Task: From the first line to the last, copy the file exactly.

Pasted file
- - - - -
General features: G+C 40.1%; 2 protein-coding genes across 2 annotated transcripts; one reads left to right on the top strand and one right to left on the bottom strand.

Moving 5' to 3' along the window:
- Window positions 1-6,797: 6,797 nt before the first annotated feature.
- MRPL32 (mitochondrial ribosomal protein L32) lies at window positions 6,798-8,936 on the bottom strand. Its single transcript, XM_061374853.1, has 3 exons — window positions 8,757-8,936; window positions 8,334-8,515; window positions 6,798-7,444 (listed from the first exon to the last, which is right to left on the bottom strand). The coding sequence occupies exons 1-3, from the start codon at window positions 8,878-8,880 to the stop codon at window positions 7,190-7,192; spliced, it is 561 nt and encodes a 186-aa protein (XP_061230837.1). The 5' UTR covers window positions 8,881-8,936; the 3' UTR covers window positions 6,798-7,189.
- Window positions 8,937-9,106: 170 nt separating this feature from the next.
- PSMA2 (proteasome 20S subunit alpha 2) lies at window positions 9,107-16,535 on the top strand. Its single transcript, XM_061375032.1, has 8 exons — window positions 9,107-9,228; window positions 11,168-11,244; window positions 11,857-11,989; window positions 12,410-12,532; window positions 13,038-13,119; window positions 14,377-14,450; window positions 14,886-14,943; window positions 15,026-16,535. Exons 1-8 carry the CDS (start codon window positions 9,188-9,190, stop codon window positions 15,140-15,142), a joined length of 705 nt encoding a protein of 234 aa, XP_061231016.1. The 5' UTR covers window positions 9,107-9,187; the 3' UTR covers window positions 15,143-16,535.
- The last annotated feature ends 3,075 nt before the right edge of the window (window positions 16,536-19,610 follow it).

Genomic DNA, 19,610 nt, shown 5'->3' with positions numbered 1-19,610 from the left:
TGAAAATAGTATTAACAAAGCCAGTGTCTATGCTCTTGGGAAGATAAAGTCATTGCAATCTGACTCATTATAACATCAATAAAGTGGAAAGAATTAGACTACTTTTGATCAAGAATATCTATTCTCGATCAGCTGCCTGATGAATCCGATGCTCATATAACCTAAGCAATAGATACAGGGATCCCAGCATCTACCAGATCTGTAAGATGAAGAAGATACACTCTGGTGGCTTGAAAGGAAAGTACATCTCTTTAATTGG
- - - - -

General features: G+C 40.1%; 2 protein-coding genes across 2 annotated transcripts; one reads left to right on the top strand and one right to left on the bottom strand.

Moving 5' to 3' along the window:
- Window positions 1-6,797: 6,797 nt before the first annotated feature.
- MRPL32 (mitochondrial ribosomal protein L32) lies at window positions 6,798-8,936 on the bottom strand. Its single transcript, XM_061374853.1, has 3 exons — window positions 8,757-8,936; window positions 8,334-8,515; window positions 6,798-7,444 (listed from the first exon to the last, which is right to left on the bottom strand). The coding sequence occupies exons 1-3, from the start codon at window positions 8,878-8,880 to the stop codon at window positions 7,190-7,192; spliced, it is 561 nt and encodes a 186-aa protein (XP_061230837.1). The 5' UTR covers window positions 8,881-8,936; the 3' UTR covers window positions 6,798-7,189.
- Window positions 8,937-9,106: 170 nt separating this feature from the next.
- PSMA2 (proteasome 20S subunit alpha 2) lies at window positions 9,107-16,535 on the top strand. Its single transcript, XM_061375032.1, has 8 exons — window positions 9,107-9,228; window positions 11,168-11,244; window positions 11,857-11,989; window positions 12,410-12,532; window positions 13,038-13,119; window positions 14,377-14,450; window positions 14,886-14,943; window positions 15,026-16,535. Exons 1-8 carry the CDS (start codon window positions 9,188-9,190, stop codon window positions 15,140-15,142), a joined length of 705 nt encoding a protein of 234 aa, XP_061231016.1. The 5' UTR covers window positions 9,107-9,187; the 3' UTR covers window positions 15,143-16,535.
- The last annotated feature ends 3,075 nt before the right edge of the window (window positions 16,536-19,610 follow it).

Genomic DNA, 19,610 nt, shown 5'->3' with positions numbered 1-19,610 from the left:
TGAAAATAGTATTAACAAAGCCAGTGTCTATGCTCTTGGGAAGATAAAGTCATTGCAATCTGACTCATTATAACATCAATAAAGTGGAAAGAATTAGACTACTTTTGATCAAGAATATCTATTCTCGATCAGCTGCCTGATGAATCCGATGCTCATATAACCTAAGCAATAGATACAGGGATCCCAGCATCTACCAGATCTGTAAGATGAAGAAGATACACTCTGGTGGCTTGAAAGGAAAGTACATCTCTTTAATTGG